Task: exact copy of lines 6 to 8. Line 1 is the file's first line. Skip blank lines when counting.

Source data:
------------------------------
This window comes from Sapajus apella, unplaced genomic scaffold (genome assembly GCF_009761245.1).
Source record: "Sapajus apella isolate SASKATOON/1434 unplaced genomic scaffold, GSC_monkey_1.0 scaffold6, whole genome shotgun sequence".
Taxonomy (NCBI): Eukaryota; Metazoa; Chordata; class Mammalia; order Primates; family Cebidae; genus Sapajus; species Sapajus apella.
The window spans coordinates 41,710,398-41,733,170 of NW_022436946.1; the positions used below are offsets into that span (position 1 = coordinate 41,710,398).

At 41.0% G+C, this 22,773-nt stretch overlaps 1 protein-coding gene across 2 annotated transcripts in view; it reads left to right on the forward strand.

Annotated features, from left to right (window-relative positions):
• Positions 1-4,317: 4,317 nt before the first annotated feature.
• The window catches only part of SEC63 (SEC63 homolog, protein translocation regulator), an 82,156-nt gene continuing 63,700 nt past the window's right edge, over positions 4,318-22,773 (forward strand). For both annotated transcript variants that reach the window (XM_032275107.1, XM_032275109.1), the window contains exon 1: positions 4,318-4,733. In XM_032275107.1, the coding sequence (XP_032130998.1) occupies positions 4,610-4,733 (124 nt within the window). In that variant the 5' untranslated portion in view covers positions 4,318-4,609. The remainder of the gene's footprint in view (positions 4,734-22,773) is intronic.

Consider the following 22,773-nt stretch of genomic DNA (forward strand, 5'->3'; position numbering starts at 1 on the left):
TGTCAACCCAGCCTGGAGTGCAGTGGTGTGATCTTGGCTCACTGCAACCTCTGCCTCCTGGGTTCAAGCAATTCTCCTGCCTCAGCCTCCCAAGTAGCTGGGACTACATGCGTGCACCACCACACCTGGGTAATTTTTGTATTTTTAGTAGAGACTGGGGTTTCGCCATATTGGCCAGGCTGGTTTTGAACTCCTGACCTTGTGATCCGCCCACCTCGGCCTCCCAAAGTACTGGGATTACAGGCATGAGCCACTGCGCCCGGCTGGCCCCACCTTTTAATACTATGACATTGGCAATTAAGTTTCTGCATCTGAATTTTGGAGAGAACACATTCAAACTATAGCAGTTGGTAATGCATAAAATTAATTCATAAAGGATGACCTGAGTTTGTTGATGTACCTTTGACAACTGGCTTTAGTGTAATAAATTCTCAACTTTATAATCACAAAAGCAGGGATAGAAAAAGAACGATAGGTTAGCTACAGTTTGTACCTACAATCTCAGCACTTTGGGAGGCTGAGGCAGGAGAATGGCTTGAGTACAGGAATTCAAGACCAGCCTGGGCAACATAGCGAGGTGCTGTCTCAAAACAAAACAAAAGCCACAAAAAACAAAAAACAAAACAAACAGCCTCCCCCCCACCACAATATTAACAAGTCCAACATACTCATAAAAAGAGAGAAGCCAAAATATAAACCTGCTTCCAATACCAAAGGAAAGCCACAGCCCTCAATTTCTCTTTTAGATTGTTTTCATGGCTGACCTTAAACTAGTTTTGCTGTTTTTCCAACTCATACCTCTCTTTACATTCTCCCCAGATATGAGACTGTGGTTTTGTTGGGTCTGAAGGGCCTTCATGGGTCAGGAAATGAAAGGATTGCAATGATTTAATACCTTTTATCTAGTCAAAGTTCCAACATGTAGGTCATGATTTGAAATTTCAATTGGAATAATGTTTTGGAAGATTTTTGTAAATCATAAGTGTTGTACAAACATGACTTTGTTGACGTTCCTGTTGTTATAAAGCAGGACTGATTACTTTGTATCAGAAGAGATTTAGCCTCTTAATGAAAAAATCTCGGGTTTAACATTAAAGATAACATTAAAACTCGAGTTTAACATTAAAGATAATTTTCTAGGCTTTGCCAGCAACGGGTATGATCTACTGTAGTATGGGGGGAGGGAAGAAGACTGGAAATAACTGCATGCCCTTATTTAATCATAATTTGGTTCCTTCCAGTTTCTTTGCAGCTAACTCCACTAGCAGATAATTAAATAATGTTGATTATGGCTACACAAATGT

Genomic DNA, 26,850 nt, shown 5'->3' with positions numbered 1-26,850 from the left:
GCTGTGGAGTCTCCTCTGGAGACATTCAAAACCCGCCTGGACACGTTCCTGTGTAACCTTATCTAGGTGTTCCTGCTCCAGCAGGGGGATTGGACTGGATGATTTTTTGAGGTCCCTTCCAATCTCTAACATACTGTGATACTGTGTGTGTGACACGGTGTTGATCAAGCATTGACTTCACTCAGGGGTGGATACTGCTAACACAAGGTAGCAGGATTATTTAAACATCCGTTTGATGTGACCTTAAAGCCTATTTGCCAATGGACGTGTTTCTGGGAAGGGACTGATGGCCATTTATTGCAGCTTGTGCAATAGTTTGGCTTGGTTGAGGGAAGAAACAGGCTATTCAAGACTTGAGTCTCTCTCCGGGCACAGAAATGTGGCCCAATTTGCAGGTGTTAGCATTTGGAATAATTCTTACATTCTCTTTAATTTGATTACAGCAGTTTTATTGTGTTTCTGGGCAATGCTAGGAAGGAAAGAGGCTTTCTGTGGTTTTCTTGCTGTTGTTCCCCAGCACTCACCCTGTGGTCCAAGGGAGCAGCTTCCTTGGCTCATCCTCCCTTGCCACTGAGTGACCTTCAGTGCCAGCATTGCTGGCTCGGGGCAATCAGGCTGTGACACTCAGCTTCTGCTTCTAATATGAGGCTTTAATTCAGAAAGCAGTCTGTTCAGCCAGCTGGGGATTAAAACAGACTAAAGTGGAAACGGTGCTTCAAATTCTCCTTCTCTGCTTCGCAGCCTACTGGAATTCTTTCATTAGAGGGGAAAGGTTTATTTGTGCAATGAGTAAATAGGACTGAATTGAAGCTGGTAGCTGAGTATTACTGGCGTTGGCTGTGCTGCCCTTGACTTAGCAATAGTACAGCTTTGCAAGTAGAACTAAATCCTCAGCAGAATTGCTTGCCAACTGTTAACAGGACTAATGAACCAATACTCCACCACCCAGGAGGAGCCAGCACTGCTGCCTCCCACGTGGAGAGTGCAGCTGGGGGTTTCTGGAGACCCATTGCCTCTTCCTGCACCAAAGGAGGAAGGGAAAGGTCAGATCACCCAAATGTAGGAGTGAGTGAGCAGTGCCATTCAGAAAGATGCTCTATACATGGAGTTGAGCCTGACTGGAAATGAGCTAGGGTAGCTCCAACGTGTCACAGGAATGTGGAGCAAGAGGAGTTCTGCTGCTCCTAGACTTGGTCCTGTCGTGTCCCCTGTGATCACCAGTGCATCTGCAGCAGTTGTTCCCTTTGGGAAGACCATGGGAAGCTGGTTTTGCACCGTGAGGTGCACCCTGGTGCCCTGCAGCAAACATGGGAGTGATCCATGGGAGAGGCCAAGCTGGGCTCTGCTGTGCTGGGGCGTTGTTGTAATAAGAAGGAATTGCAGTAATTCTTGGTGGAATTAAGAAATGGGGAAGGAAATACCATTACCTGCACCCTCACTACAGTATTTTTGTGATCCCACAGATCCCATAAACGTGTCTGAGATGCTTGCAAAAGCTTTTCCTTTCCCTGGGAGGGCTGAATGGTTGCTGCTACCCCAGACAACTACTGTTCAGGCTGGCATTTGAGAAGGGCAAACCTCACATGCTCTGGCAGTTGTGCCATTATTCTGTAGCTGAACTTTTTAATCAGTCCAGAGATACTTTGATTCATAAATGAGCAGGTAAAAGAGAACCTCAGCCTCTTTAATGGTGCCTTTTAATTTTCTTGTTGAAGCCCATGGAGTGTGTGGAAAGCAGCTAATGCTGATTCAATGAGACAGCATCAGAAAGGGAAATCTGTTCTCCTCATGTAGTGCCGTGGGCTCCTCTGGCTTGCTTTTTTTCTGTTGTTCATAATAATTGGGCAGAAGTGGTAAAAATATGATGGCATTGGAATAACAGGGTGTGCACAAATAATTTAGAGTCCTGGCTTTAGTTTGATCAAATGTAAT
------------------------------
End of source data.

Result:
Annotated features, from left to right (window-relative positions):
• Positions 1-4,317: 4,317 nt before the first annotated feature.
• The window catches only part of SEC63 (SEC63 homolog, protein translocation regulator), an 82,156-nt gene continuing 63,700 nt past the window's right edge, over positions 4,318-22,773 (forward strand). For both annotated transcript variants that reach the window (XM_032275107.1, XM_032275109.1), the window contains exon 1: positions 4,318-4,733. In XM_032275107.1, the coding sequence (XP_032130998.1) occupies positions 4,610-4,733 (124 nt within the window). In that variant the 5' untranslated portion in view covers positions 4,318-4,609. The remainder of the gene's footprint in view (positions 4,734-22,773) is intronic.